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As per the latest Financial Times (FT) report, published on early Wednesday morning in Asia, Iran is likely to get a bit of relief from the US when it comes to the arms embargo resolution.

Key quotes

Trump administration has backed away from a hardline resolution on Iran that risked alienating UN Security Council allies, and will instead present a “clean” version to extend an arms embargo due to expire in October.

The new proposed US resolution, seen by the Financial Times and due to be made public on Wednesday, comprised four terse paragraphs in place of the earlier 13-page draft circulated among members. It dropped tough language condemning past Iranian actions, attempting to enlist other countries to conduct vessel inspections and weapons seizures and listing specific Iranians for travel bans and asset freezes.

Despite the changes, Security Council members were still expected to reject the effort, which will aim to extend indefinitely an arms embargo on Iran due to end on October 18, when it was set to expire under the terms of a landmark nuclear deal agreed in 2015 with Tehran.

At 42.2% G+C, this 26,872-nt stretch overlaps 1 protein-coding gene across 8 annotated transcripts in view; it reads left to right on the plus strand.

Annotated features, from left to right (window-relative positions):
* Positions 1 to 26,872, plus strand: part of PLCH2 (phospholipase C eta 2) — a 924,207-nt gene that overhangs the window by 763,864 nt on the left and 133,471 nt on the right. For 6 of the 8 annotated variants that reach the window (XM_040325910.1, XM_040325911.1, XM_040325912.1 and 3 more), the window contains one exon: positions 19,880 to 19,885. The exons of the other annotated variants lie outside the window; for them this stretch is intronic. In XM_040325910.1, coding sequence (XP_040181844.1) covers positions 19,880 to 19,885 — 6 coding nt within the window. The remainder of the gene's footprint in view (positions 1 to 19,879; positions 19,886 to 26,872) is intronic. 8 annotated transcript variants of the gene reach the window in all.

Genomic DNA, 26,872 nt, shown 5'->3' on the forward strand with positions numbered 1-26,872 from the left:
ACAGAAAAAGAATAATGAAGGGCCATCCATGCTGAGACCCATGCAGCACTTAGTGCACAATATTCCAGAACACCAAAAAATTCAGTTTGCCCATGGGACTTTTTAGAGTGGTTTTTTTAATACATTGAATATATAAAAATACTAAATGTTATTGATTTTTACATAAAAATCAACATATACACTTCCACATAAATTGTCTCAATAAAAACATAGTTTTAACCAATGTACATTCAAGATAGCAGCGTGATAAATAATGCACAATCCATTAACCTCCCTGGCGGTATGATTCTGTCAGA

Washington had earlier hoped to persuade Estonia or Tunisia — Security Council members friendly to the US — to submit a compromise resolution. But last-minute talks on Monday and Tuesday with US diplomats failed to produce a result, and Washington determined to submit the resolution itself, according to two people briefed on the matter. 

The US mission requested comment from fellow members of the Security Council by 10 am on Wednesday. The vote could take place as soon as Thursday or Friday, according to a UN security diplomat.

Market implications

The news should ideally help the risk-tone sentiment and weigh on WTI as the US-Iran tussle was earlier unpinning the oil prices. Currently, S&P 500 Futures rises 0.10% to 3,340 but WTI seesaws around $41.90 after declining the previous day.